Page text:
25 Books to Read Before You Die
 
 

Recently Viewed clear list


Original Essays | Yesterday, 11:30am

Julie Schumacher: IMG Dear Professor Fitger



Saint Paul, August 2014 Dear Professor Fitger, I've been asked to say a few words about you for Powells.com. Having dreamed you up with a ball-point... Continue »
  1. $16.07 Sale Hardcover add to wish list

    Dear Committee Members

    Julie Schumacher 9780385538138

spacer
Qualifying orders ship free.
$3.95
Used Trade Paper
Ships in 1 to 3 days
Add to Wishlist
Qty Store Section
2 Beaverton Literature- A to Z

Ellen Foster

by

Ellen Foster Cover

ISBN13: 9780375703058
ISBN10: 0375703055
Condition: Standard
All Product Details

Only 2 left in stock at $3.95!

 

Synopses & Reviews

Publisher Comments:

Oprah Book Club® Selection, October 1997

"When I was young, I would think of ways to kill my daddy."

So begins Kaye Gibbon's debut novel, Ellen Foster, a powerful story told by the epononymous Ellen, an 11-year orphan whose violent father is responsible for her mother's suicide. Ellen is eventually taken out of her father's care and placed in a series of temporary homes — first with her grandmother, where she is made to toil in the fields as twisted payback for her father's brutality, and then with a neglectful aunt and her spoiled daughter, Dora. Told as a dual narrative, Ellen Foster follows the heroine's ordeals both chronologically and in reflection, and ends with her wish of a "new mama" fulfilled.

Review:

"What might have been grim, melodramatic material in the hands of a less talented author is instead filled with lively humor, compassion, and intimacy. This short novel focuses on Ellen's strengths rather than her victimization, presenting a memorable heroine who rescues herself." Alice Hoffman, The New York Times

Review:

"An exhilarating and endearing tale of an 11-year-old orphan, who calls herself 'old Ellen,' moving from one woebegone situation to another with spirit and determination." Arthur I. Blaustein, Mother Jones Magazine

Review:

"Gibbons has produced a warm and caring first novel about a backwoods child persevering through hard times to establish a new and satisfying identity. It is written with the freshness of a child but the wisdom of an adult." Library Journal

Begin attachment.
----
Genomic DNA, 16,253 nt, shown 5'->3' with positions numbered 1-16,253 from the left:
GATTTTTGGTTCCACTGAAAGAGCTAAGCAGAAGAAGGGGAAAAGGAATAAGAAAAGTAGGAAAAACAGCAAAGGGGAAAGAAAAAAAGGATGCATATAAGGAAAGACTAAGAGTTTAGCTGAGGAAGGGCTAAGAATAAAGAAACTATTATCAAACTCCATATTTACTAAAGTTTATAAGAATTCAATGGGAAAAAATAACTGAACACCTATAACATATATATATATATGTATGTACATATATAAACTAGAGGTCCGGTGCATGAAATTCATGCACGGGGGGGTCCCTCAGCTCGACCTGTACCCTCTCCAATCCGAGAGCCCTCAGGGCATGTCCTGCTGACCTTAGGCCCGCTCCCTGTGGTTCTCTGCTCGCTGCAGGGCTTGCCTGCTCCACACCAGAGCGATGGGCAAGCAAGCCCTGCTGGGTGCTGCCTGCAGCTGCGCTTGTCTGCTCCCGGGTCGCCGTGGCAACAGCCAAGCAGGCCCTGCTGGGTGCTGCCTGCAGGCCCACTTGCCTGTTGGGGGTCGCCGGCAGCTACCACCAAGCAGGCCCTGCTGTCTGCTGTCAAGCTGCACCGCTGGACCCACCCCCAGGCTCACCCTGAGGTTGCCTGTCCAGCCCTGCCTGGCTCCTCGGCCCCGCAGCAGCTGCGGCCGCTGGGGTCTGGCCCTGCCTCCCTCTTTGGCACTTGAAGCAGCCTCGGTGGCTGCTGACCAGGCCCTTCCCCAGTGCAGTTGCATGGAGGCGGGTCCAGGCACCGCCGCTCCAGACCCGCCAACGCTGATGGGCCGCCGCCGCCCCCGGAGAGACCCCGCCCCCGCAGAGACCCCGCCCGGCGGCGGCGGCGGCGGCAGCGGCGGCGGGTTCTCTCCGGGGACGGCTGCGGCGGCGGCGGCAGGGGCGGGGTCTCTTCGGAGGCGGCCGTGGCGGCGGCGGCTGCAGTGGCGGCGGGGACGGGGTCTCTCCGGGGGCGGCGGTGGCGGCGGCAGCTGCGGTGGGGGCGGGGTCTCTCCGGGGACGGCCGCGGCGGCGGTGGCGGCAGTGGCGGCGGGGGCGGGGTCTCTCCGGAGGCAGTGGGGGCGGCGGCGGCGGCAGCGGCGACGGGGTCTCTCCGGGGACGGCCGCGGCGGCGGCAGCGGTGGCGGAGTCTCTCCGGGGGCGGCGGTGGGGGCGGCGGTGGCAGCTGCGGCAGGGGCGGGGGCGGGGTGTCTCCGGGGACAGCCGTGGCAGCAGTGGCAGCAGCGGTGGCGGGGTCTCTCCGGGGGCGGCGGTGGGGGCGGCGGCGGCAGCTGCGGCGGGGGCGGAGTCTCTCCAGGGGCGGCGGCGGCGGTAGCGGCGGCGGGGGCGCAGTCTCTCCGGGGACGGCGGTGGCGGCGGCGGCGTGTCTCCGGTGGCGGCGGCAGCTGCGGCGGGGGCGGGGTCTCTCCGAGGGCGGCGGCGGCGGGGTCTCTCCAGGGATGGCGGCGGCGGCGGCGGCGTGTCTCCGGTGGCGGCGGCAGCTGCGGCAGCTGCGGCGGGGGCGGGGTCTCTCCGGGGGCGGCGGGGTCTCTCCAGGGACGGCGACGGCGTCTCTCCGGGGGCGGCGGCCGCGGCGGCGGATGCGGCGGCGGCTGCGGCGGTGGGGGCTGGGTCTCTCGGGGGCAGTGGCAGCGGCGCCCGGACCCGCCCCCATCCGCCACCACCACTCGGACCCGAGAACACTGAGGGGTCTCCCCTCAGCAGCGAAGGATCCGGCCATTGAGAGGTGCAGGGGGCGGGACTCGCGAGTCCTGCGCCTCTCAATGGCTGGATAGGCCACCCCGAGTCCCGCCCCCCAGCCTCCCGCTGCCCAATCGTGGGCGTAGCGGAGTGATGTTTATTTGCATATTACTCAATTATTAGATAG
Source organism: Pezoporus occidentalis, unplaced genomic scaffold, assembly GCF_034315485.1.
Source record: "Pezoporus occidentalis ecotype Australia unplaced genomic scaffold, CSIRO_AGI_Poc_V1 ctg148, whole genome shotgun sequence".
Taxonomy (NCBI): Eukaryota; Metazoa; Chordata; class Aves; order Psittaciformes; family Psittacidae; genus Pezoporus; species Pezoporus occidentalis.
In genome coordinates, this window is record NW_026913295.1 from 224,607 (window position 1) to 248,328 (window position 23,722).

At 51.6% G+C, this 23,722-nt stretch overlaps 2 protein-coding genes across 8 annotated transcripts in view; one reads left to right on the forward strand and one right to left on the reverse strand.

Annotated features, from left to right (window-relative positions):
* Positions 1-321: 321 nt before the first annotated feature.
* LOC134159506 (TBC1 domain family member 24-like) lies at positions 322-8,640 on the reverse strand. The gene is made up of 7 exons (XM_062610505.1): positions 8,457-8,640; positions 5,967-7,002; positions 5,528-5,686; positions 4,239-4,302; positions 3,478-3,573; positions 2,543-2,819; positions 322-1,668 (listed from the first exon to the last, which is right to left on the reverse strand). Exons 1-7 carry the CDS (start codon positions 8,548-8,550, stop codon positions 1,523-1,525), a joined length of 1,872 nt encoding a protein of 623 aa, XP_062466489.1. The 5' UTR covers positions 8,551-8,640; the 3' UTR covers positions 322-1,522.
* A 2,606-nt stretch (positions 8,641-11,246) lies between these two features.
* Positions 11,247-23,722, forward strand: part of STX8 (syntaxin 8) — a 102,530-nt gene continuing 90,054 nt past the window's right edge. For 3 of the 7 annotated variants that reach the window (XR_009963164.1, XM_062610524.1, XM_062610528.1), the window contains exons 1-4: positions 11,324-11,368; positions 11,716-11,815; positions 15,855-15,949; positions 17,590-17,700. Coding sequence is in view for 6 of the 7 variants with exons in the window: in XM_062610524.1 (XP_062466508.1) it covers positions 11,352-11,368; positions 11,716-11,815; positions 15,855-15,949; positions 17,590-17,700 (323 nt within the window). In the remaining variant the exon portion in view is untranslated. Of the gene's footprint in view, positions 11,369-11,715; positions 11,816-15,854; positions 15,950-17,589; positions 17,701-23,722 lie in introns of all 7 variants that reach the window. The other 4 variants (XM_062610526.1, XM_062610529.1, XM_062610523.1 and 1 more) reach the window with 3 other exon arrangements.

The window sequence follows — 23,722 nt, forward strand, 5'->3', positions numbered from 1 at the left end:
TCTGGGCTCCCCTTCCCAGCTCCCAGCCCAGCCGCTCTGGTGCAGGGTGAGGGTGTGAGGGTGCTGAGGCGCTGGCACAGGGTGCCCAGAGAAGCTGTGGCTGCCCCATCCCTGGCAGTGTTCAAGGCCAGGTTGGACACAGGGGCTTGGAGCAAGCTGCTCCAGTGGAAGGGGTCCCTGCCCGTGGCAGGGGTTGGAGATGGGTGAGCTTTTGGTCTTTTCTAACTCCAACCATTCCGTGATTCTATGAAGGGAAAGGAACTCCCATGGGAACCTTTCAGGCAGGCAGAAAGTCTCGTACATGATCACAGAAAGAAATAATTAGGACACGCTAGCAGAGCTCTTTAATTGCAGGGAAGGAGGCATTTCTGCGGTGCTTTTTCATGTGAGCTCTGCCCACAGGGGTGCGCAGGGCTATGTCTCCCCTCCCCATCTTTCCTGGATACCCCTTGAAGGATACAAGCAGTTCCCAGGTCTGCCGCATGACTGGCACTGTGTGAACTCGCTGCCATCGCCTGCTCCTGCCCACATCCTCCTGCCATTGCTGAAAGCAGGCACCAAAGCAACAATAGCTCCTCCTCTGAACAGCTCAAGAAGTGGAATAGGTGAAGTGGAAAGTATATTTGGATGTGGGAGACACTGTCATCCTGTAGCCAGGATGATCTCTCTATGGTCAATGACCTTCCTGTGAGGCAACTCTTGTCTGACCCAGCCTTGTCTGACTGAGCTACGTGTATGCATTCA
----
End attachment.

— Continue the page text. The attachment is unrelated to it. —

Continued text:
Review:

"The voice of this resourceful child is mesmerizing because we are right inside her head. The words are always flawlessly right....Thus does Gibbons persuade us, as few writers can, that even a terrible childhood can be a state of grace." The New Republic

Review:

"Ellen is all the more a dreadful child for being a sensible and perceptive one; she is a limited, rather than an unreliable, narrator and her eventual realisation of her racist patronage of her friend Starletta is a telling, if highly artificial, rebuke to adults even more limited, even less reliable." Roz Kaveney, New Statesman

Synopsis:

US

Synopsis:

"When I was little I would think of ways to kill my daddy. I would figure out this or that way and run it down through my head until it got easy." So begins the tale of Ellen Foster, the brave and engaging heroine of Kay Gibbons's first novel, which won the Sue Kaufman Prize from the American Academy of Institute of Arts and Letters. Wise, funny, affectionate, and true, Ellen Foster is, as Walker Percy called it, "The real thing. Which is to say, a lovely, sometimes heartwrenching novel. . . . [Ellen Foster] is as much a part of the backwoods South as a Faulkner character—and a good deal more endearing."

About the Author

Kaye Gibbons was born in Nash County, North Carolina in 1960. She graduated from Rocky Mount High School and continued her education at the University of North Carolina at Chapel Hill. While at Chapel Hill, she wrote her first novel, Ellen Foster, which reviewers and fans praised as an extraordinary debut. Eudora Welty said that "the honesty of thought and eye and feeling and word mark the work of this talented writer." Ellen Foster went on to win the Sue Kaufman Award for First Fiction from the Academy of Arts and Letters, as well as numerous other awards. The book has been widely translated and has gained wide course adoption.

Her second novel, A Virtuous Woman, was published in 1989 and also received wide praise in the United States and abroad. The San Francisco Chronicle called the book "a perfect little gem."

In 1989, Gibbons received a grant from the National Endowment for the Arts to write a third novel, A Cure for Dreams, which was published in 1991. This novel won the 1990/PEN Revson Award for the best work of fiction published by a writer under 35, as well as the Heartland Prize for Fiction from The Chicago Tribune and the North Carolina Sir Walter Raleigh Award.

Her fourth book, Charms for the Easy Life, was published in March 1993. It was a New York Times bestseller and prompted a Time magazine review to say, "Some people might give up their second-born to write as well as Kaye Gibbons." Her fifth book, Sights Unseen, was also a national bestseller. In 1996, Kaye Gibbons was the youngest writer ever to receive the Chevalier de L'Ordre des Arts et des Lettres, a French knighthood recognizing her contribution to French literature.